In their memory: Roll of men from Wayne lost in Vietnam is read
By Kenneth Fine
Published in News on April 21, 2013 1:50 AM
Aurora Perez, 7, reads the memorial sign left in memory for Tom Harrison at the Wall That Heals after a "Roll Call" ceremony conducted at the site. Harrison became the latest Wayne County casualty of the Vietnam War, passing away Friday from complications associated with Agent Orange exposure.
One was a "hell of a good" fighter pilot described, by those who knew him, as a smart, handsome, likable young man.
Another was a "homebody" who "cried and cried" before he boarded a vessel bound for war.
And there was even one among them who lied about his age so he could join the Marine Corps at 14 -- a teenager who was gunned down within a year of arriving in the jungle during an attempt to resupply his unit with ammunition when An Hoa Combat Base fell under attack.
But Friday evening did not belong, entirely, to Air Force Maj. Murray Lyman Borden, Army Pvt. Bobby Ray Lane and Marine Corps Pfc. Dan Bullock.
Thirty-eight other sons of Wayne County who fell in Vietnam -- and the family members and friends they left behind -- were to be honored in front of the Wall That Heals, too.
So long before a bell sounded a single time to symbolize their sacrifice -- before their names blared out of a pair of loudspeakers -- those who gathered at Wayne Community College for a "Roll Call" ceremony bowed their heads in prayer.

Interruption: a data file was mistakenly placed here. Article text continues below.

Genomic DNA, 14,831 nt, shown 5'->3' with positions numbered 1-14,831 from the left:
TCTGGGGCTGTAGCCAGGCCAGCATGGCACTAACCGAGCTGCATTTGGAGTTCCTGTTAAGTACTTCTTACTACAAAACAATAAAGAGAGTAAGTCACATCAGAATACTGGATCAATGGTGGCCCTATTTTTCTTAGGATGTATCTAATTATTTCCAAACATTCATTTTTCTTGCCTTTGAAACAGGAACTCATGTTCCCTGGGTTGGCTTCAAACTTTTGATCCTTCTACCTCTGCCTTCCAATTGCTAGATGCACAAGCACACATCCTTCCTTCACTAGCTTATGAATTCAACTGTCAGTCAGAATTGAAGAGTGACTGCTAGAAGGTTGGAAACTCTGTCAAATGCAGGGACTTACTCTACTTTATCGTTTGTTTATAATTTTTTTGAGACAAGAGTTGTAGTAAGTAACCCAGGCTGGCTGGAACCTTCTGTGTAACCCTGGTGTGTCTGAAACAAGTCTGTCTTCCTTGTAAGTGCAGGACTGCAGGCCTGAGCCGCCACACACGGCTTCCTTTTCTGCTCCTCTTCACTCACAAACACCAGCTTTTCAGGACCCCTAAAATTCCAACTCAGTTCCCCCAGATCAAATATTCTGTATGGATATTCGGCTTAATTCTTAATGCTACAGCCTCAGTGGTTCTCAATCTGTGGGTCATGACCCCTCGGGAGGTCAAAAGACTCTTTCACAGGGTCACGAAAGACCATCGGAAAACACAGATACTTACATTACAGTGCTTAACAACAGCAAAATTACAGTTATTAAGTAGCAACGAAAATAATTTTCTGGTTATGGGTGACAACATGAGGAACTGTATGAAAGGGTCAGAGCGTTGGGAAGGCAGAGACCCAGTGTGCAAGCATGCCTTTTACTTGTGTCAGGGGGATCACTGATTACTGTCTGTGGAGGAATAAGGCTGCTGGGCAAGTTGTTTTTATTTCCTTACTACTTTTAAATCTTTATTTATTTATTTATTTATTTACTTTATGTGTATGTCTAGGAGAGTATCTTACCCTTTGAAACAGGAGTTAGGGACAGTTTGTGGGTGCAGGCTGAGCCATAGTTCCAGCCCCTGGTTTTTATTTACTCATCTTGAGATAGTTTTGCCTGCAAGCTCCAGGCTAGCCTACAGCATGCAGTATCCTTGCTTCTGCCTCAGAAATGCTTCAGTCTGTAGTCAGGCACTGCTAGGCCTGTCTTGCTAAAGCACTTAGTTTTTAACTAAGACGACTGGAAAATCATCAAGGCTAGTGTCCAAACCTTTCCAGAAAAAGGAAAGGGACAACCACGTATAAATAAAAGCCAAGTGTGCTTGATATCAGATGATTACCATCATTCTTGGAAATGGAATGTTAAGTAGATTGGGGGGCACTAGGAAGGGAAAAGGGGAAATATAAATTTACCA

And when a storm wind blew as the chaplain asked God to comfort the fallen and those who have, for most of their lives, longed for their return, one who showed up to the service was "rattled" by the feeling that "took over" her body.
"It was like they were here -- like they were wrapping their arms around the people who came out tonight," said Elaine Walker, a Goldsboro resident who said several of the local men who fell attended her church. "It gave me chills -- chills like I've never had. I feel them in my bones even still."
The cost of war was on display at WCC Friday evening -- on the faces of veterans who lost comrades in the jungle; in the voices of women like Marie Owens, whose brother, Army Sgt. Emmett Eugene Ballree far too soon.
So when it came time for a county hero to unwrap, for those in attendance, the experience that earned him the Medal of Honor, retired Army Col. Joe Marm shied away from the day he, single-handedly, "eliminated" the dozens of North Vietnamese firing down on his men from treetops and behind a mounted machine gun -- the moment a sniper's bullet knocked him out of the war and nearly ended his life.
He knew the night was theirs.
Instead, Marm talked about the history of the wall.
He told stories about some of those whose names will forever grace it.
And when he talked about his friend, Lt. Henry Herrick -- when he revealed that the officer's last words to his troops were "If I have to die, I'm glad to give my life for my country," Johnny Michaels broke down.
"Some men, I guess, are born to die," he said, wiping tears from his eyes. "They are born to die so they can show us what true patriotism really is. God rest their souls."